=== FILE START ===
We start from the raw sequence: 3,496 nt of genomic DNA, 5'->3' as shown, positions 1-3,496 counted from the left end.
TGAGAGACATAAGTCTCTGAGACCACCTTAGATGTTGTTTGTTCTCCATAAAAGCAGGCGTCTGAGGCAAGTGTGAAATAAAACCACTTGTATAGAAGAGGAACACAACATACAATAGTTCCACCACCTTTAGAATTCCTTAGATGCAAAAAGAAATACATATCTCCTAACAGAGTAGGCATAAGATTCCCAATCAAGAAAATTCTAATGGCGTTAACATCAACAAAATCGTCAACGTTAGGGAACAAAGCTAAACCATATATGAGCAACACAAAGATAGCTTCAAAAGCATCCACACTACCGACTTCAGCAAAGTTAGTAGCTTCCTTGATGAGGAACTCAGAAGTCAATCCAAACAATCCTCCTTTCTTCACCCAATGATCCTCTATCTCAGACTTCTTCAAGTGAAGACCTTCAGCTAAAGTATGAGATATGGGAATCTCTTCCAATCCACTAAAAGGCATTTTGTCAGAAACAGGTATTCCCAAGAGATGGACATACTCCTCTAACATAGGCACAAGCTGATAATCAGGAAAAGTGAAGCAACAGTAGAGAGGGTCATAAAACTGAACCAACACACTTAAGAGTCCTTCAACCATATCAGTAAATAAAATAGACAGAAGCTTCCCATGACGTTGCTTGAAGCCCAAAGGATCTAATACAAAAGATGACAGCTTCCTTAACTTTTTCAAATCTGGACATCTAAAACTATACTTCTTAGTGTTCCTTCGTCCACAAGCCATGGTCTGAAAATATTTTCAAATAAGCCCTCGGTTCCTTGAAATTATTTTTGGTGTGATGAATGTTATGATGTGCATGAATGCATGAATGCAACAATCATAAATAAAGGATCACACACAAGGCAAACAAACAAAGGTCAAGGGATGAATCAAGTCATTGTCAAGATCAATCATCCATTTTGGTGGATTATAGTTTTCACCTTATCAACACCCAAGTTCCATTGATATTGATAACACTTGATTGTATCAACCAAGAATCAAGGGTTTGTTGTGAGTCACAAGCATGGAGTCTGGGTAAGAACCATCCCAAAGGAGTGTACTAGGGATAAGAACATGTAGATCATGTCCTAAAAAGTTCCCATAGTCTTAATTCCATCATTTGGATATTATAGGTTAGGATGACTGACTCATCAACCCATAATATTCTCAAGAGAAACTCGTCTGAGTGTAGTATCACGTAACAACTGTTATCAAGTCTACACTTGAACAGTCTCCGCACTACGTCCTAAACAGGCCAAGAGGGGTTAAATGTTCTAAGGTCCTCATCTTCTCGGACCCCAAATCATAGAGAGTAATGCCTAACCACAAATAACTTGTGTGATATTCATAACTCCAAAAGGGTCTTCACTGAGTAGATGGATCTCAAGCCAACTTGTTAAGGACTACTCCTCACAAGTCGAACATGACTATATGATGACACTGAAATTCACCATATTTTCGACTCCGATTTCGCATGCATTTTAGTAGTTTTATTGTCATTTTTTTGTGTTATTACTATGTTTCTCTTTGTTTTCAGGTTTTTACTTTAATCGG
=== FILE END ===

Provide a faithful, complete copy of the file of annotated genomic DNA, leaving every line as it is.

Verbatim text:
We start from the raw sequence: 3,496 nt of genomic DNA, 5'->3' as shown, positions 1-3,496 counted from the left end.
TGAGAGACATAAGTCTCTGAGACCACCTTAGATGTTGTTTGTTCTCCATAAAAGCAGGCGTCTGAGGCAAGTGTGAAATAAAACCACTTGTATAGAAGAGGAACACAACATACAATAGTTCCACCACCTTTAGAATTCCTTAGATGCAAAAAGAAATACATATCTCCTAACAGAGTAGGCATAAGATTCCCAATCAAGAAAATTCTAATGGCGTTAACATCAACAAAATCGTCAACGTTAGGGAACAAAGCTAAACCATATATGAGCAACACAAAGATAGCTTCAAAAGCATCCACACTACCGACTTCAGCAAAGTTAGTAGCTTCCTTGATGAGGAACTCAGAAGTCAATCCAAACAATCCTCCTTTCTTCACCCAATGATCCTCTATCTCAGACTTCTTCAAGTGAAGACCTTCAGCTAAAGTATGAGATATGGGAATCTCTTCCAATCCACTAAAAGGCATTTTGTCAGAAACAGGTATTCCCAAGAGATGGACATACTCCTCTAACATAGGCACAAGCTGATAATCAGGAAAAGTGAAGCAACAGTAGAGAGGGTCATAAAACTGAACCAACACACTTAAGAGTCCTTCAACCATATCAGTAAATAAAATAGACAGAAGCTTCCCATGACGTTGCTTGAAGCCCAAAGGATCTAATACAAAAGATGACAGCTTCCTTAACTTTTTCAAATCTGGACATCTAAAACTATACTTCTTAGTGTTCCTTCGTCCACAAGCCATGGTCTGAAAATATTTTCAAATAAGCCCTCGGTTCCTTGAAATTATTTTTGGTGTGATGAATGTTATGATGTGCATGAATGCATGAATGCAACAATCATAAATAAAGGATCACACACAAGGCAAACAAACAAAGGTCAAGGGATGAATCAAGTCATTGTCAAGATCAATCATCCATTTTGGTGGATTATAGTTTTCACCTTATCAACACCCAAGTTCCATTGATATTGATAACACTTGATTGTATCAACCAAGAATCAAGGGTTTGTTGTGAGTCACAAGCATGGAGTCTGGGTAAGAACCATCCCAAAGGAGTGTACTAGGGATAAGAACATGTAGATCATGTCCTAAAAAGTTCCCATAGTCTTAATTCCATCATTTGGATATTATAGGTTAGGATGACTGACTCATCAACCCATAATATTCTCAAGAGAAACTCGTCTGAGTGTAGTATCACGTAACAACTGTTATCAAGTCTACACTTGAACAGTCTCCGCACTACGTCCTAAACAGGCCAAGAGGGGTTAAATGTTCTAAGGTCCTCATCTTCTCGGACCCCAAATCATAGAGAGTAATGCCTAACCACAAATAACTTGTGTGATATTCATAACTCCAAAAGGGTCTTCACTGAGTAGATGGATCTCAAGCCAACTTGTTAAGGACTACTCCTCACAAGTCGAACATGACTATATGATGACACTGAAATTCACCATATTTTCGACTCCGATTTCGCATGCATTTTAGTAGTTTTATTGTCATTTTTTTGTGTTATTACTATGTTTCTCTTTGTTTTCAGGTTTTTACTTTAATCGG